Act clearly wants to nurture hate and division in its pursuit of political support. And hot on its suggestion that young offenders who commit serious offences should be forced to wear ankle bracelets they now say that their support for increasing the age for youth court appearances to 18 was wrong and they now wish to bring it back to 17.
The change to the Oranga Tamariki Act was passed by the National Government in 2017 and Act supported it. Interestingly Labour voted against the law change but for unrelated reasons.
Act leader David Seymour was interviewed yesterday by Lisa Owen. He conceded that Act supported the law change but said that this was because they were told that the worst offenders would still go before the courts. He then referred to a case where a 17 year old that beat a 78 year old to within an inch of his life with his shins sticking through his skin went through the Youth Justice system despite the protestations of the police prosecutor. His conclusion was that the system was failing.
To his third point Lisa Owen was naughty and quoted actual facts to Seymour. Like the April 2023 Youth Justice Indicators Summary report which concluded:
There have been encouraging long-term trends for most indicators between 2011/12 and 2021/22. These include:
- The overall offending rates for children and young people decreased by 63% and 64%, respectively.
- The number of children and young people whose offending was serious enough to lead to a family group conference (FGC) or court action decreased by 55% and 59%, respectively.
- The rate of Youth Court appearances decreased by 65%.
- The number of children and young people remanded in custody decreased by 36%.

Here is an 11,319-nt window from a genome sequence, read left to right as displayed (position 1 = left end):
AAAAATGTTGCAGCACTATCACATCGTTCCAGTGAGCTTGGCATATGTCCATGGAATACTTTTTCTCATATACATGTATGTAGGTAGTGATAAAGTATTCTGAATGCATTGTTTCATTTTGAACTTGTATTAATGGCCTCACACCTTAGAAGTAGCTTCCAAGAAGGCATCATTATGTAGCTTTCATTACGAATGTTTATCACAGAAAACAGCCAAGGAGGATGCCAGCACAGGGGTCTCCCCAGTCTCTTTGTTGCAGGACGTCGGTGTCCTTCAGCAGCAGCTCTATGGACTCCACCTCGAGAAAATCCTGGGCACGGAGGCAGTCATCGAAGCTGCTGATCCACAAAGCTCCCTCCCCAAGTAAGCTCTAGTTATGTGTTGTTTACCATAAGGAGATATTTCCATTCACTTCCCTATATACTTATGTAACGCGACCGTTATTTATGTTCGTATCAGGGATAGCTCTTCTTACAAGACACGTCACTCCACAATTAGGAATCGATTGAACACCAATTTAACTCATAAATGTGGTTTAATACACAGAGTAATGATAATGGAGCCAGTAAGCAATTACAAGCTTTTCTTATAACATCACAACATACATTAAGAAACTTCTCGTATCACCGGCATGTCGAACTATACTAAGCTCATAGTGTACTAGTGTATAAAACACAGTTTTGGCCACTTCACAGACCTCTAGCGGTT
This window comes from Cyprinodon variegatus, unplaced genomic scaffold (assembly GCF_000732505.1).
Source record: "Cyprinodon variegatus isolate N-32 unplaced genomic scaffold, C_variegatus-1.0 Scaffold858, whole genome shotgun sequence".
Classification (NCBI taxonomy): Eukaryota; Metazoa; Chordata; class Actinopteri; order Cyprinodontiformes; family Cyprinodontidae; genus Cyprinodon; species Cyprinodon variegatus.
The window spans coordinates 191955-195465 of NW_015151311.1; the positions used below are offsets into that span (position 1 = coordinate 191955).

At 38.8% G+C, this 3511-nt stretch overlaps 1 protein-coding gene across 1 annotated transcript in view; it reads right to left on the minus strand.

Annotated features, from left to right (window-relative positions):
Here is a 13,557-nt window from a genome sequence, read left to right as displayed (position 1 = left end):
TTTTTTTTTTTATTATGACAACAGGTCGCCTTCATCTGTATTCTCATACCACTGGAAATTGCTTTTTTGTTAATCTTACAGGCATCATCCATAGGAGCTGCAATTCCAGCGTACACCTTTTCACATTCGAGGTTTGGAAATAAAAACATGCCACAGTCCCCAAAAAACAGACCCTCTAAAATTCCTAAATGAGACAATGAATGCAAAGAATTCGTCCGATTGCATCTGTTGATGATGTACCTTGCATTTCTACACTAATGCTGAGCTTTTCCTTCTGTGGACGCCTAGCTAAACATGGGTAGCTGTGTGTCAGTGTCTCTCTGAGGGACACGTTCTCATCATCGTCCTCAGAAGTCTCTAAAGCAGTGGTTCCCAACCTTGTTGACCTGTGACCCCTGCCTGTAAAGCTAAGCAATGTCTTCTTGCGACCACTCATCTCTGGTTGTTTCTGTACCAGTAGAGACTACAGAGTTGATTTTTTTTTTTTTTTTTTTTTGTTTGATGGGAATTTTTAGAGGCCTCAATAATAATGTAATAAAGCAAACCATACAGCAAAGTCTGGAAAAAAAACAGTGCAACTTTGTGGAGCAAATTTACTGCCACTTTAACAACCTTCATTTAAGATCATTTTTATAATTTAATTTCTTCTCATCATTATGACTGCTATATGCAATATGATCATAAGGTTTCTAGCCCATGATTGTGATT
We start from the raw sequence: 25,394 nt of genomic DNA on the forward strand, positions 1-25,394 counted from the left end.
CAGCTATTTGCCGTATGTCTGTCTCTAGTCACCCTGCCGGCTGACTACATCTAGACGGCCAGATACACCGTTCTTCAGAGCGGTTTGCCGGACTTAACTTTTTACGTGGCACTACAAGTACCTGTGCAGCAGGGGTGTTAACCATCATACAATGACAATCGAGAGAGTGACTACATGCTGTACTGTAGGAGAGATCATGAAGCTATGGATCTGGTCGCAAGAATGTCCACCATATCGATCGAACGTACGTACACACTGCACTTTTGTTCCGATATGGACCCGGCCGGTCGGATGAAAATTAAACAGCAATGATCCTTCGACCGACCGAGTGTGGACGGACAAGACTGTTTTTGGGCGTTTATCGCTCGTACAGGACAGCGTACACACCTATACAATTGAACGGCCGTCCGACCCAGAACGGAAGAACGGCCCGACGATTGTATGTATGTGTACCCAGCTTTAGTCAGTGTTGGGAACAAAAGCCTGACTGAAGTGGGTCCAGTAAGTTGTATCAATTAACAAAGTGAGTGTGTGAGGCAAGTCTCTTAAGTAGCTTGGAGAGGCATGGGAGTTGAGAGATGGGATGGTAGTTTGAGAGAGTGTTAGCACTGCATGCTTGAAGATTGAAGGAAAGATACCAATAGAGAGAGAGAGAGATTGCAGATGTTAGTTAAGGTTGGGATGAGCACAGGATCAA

Seymour responded by counter facts and a claim that the victim should be focused on. His facts should be subject to the accuracy of his recollection of when the law was changed, which was wrong.
The case he is referring to appears to be this one. Usually if a 17 year old is charged with a serious offence, which includes murder, manslaughter or a schedule 1A offence including aggravated burglary as in this case the charge is automatically transferred to the District Court. Seventeen year olds who commit the most serious types of offences are dealt with by the District Court although there is an intricacy which means this is not inevitable.
The law is complicated. Law is like that. In the case Seymour refers to it appears that because the 17 year old was jointly charged with a 16 year old and the Crown wanted one trial, not two, the case stayed in the Youth Court. But for this the 17 year old would have been dealt with by the District Court given the seriousness of the charge that he faced.
Seymour’s implication that all 17 year olds charged with serious offending such as aggravated burglary are dealt with in the Youth Court is disingenuous to put it mildly.
Seymour does not care about the evidence or the expert advice which suggests that 17 year olds should be dealt with in a more therapeutic way. Or that our obligations under the United Nations Convention of the rights of the Child, which New Zealand signed up to in 1993, which states that the age of 18 should be the upper age for juvenile justice.
So there are lots of holes to pick here. Not that this is of Act’s concern. They just want old people salivating at the suggestion that there are too many young people performing horrendous acts and we should lock them all up and subject them to cruel and unusual punishment. I can confidently state that no one involved in Youth Justice will vote for Act but these people are not their target market.
The world is a complex place and there are all sorts of nuances that make the policy designed for talk back radio almost inevitably the wrong one. Some parties do not care and will promise to wreak havoc as long as there is political advantage to gain. Act is clearly one of those parties.